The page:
Pooch: Can you let us know a bit about your training set up please Tito. Maybe you could tell us a bit about training with Tank Abbott, John Lober and John Lewis.

Tito Ortiz : When I first started training with Tank Abbott it was like, you know, he was an extra partner to wrestle with. He taught me how to punch and gave me the mental attitude to go out there and beat the fuck out of anybody I wanted to. He taught me not to be scared of anybody, "you should just get in there and beat their ass," that was the attitude that he had. It actually lost him a lot of matches. There was a time when I saw people winning more and more but he didn’t want to learn that stuff, so that’s when I knew that it was my time to grow and become a better fighter by going on and learning from others. I went to John Lober who was good with submissions. He kept working me with pankration and everything and helping me out with my submissions, that was around the time that I fought Frank. There was a little jealousy between John and me when I fought Frank. Earlier Frank beat Lober and after that we were out partying and drinking and stuff. I went up to John and told him that I thought I could beat him, (Frank). I wasn’t really being disrespectful towards him, like putting him down or anything, I just thought that I had a little more to give to frank. I think I hurt his feelings at that time. When I fought Frank, John was my corner man, he never said anything in my corner, he never told me how much time I had left, and he told everybody else to be quite and not to say anything. He really left me to go out there and fight by myself. So at that time I felt like I couldn’t trust this guy any more If I was to go on to bigger and better things. At that time I met John Lewis, he’s like my brother man. He has a great heart and he believes in being friends first and fighting second. He respects everybody. Were putting a tremendous group together with Chuck, John and Scott Adams, we just have a great team here.

Pooch: Here in the UK, we know Scott as the guy who beat our very own Ian Freeman in his first UFC appearance.

Tito Ortiz : Scott Adams is a leg locking maniac, he loves leg locks.

Pooch: A lot of fans and fighters have their heroes and role models in MMA, who did you look up to in the early days.

Tito Ortiz : I looked up to Bas Rutten. Bas was my idol. People were just so scared of fighting him, he was like the man. I thought that was what I need to do now. If I train as hard as he does then one day I’ll be as good as him and two years later look where I am, I’m on top of the world. I’m got to say thanks to him, (Bas) for helping me out by making me believe in dreams. Dreams are only as high as you assume, but you need role models to look up to. That’s my job now, kids are looking up to me know as a role model, that’s my job.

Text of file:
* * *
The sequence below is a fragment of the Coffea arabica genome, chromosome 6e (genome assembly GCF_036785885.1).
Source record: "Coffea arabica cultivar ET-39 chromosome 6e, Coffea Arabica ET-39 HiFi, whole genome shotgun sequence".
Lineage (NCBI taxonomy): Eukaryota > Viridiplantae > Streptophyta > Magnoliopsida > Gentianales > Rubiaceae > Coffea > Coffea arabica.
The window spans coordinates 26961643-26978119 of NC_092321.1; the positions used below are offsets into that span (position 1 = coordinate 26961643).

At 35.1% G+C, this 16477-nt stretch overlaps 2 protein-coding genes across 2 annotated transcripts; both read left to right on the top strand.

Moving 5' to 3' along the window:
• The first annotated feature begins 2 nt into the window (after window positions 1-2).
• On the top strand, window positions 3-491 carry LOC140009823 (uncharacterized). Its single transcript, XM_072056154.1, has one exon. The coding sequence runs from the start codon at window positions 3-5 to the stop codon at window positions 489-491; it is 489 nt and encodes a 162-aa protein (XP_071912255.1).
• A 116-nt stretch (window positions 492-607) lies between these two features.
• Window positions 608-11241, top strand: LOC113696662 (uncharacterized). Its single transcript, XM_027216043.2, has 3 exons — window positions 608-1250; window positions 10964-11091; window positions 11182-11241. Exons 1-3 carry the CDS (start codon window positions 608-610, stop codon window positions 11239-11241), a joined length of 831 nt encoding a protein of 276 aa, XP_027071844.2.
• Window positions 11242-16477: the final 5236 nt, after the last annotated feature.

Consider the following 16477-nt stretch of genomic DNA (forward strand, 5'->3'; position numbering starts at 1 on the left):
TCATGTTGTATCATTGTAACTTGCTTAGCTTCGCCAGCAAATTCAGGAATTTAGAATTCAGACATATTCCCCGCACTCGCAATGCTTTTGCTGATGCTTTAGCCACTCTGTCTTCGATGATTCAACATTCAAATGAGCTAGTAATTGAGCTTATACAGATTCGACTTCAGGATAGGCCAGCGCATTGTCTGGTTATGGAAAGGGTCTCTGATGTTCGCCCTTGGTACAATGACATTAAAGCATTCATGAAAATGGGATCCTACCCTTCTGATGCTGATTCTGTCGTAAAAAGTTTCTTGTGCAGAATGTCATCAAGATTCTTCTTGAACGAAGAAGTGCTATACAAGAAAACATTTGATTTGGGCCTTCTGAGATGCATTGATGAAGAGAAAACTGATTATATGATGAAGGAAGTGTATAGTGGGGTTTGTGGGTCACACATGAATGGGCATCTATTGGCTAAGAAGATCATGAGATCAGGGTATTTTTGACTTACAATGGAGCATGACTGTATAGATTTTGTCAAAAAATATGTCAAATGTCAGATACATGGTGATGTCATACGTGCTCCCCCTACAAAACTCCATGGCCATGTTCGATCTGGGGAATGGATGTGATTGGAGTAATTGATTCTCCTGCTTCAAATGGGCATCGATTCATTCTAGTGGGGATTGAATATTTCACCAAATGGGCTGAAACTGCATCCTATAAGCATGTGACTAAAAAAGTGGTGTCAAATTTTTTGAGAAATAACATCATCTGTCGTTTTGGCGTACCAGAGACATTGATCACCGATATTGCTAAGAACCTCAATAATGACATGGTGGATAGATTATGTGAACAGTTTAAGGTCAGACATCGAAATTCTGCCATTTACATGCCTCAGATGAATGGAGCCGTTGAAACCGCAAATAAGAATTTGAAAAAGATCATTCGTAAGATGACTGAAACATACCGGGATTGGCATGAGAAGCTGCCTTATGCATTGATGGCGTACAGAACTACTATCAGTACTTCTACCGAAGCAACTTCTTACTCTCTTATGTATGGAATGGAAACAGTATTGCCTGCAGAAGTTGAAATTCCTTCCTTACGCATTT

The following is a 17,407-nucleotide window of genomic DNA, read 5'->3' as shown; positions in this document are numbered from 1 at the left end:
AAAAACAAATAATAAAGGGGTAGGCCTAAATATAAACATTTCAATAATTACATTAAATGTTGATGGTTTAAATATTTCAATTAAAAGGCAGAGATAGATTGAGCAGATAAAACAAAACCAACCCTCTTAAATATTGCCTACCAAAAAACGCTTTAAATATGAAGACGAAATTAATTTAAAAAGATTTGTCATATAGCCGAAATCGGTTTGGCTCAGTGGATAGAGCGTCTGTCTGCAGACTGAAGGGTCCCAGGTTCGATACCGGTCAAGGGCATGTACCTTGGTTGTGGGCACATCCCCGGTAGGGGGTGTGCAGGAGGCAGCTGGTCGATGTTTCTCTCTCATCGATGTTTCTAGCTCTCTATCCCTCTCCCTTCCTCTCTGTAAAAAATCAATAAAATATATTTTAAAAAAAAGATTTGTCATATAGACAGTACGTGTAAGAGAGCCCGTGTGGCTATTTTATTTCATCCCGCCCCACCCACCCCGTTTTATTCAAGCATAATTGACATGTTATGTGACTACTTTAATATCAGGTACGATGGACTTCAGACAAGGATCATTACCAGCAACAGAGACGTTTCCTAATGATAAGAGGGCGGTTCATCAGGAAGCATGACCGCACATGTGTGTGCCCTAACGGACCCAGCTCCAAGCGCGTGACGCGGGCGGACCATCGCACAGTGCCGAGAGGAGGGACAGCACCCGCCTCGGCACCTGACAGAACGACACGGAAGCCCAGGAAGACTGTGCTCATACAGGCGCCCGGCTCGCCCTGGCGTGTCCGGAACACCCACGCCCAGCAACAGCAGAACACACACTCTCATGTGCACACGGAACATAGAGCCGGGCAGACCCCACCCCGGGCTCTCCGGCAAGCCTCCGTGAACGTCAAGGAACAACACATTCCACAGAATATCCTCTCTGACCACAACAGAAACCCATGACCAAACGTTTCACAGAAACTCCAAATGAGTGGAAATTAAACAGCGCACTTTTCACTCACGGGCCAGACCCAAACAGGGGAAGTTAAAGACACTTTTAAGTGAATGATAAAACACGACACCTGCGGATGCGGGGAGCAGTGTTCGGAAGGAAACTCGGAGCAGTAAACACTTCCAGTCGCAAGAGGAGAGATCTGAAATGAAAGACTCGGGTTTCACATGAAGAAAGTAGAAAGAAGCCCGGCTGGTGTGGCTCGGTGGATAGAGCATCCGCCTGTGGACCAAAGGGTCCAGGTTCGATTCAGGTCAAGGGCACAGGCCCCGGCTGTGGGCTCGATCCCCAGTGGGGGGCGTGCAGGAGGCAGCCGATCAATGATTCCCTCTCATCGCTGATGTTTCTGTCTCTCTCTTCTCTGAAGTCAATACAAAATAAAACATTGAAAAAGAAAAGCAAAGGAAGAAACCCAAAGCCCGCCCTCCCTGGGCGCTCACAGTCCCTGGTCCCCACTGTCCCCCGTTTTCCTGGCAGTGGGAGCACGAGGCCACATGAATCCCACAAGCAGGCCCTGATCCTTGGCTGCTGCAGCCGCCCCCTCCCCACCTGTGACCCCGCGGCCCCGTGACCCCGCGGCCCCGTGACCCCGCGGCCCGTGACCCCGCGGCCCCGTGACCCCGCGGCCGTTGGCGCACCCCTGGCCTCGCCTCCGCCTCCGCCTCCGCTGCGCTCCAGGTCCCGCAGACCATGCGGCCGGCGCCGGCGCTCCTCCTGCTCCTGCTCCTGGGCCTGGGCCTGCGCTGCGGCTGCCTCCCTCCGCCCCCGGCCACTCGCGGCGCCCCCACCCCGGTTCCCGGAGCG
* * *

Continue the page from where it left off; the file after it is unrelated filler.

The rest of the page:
Pooch: What, in your opinion, makes a top grade MMA fighter.

Tito Ortiz : For me, to make a top grade MMA fighter you would have to be learning the best in Jiu Jitsu, wrestling, kickboxing, weight lifting, cardio and being able to put a good game plan together. If you have all these things then you will be the best someday, it’s just a matter of time and learning everything. Going out and learning from other people and not being scared of learning things that you don’t know is the key.

Pooch: Yea I’m going through that at the moment. I’ve been grappling for around three years and I’ve just started boxing, to be fair it scares the shit out of me at the moment, It’s hard to get used to being hit.

Tito Ortiz : Yea you know what it is, your body can take so much punishment, and it’s not that bad. When you get hit a few times, you know what it’s OK. You go home, fall asleep and when you get up you’ll feel just fine. Wear a head guard and a mouthpiece that’s the most important thing when you’re boxing with heavy gloves on. Just keep bobbing and weaving, (laughs).

Pooch: In your opinion, how do you think the UFC (and MMA in America as a whole) pulled itself from the brink of criminalisation to being showcased in the Trump Taj Mahal in Atlantic City? What lessons should we in the UK and Europe take away with us from that?

Tito Ortiz : Just knowing that it’s being seen as a professional sport now. At the beginning when the UFC firs started it was a freak show. They had guys who were good on the ground or good on stand up. They didn’t wear gloves and that is why it was more of a freak show, it was for entertainment only, it wasn’t for a sport. Now it has become a sport. People are putting techniques together, people are putting game plans together, we’ve got gloves, and we got rules. It’s real good for people who have wrestled before or who have boxed at a good level, put it together with kicks and everything and make it a whole sport. I think the UFC at the Trump Taj Mahal will be the best show they have ever had, guaranteed. I think we’ve come to our evolution and its going to go up and up each year.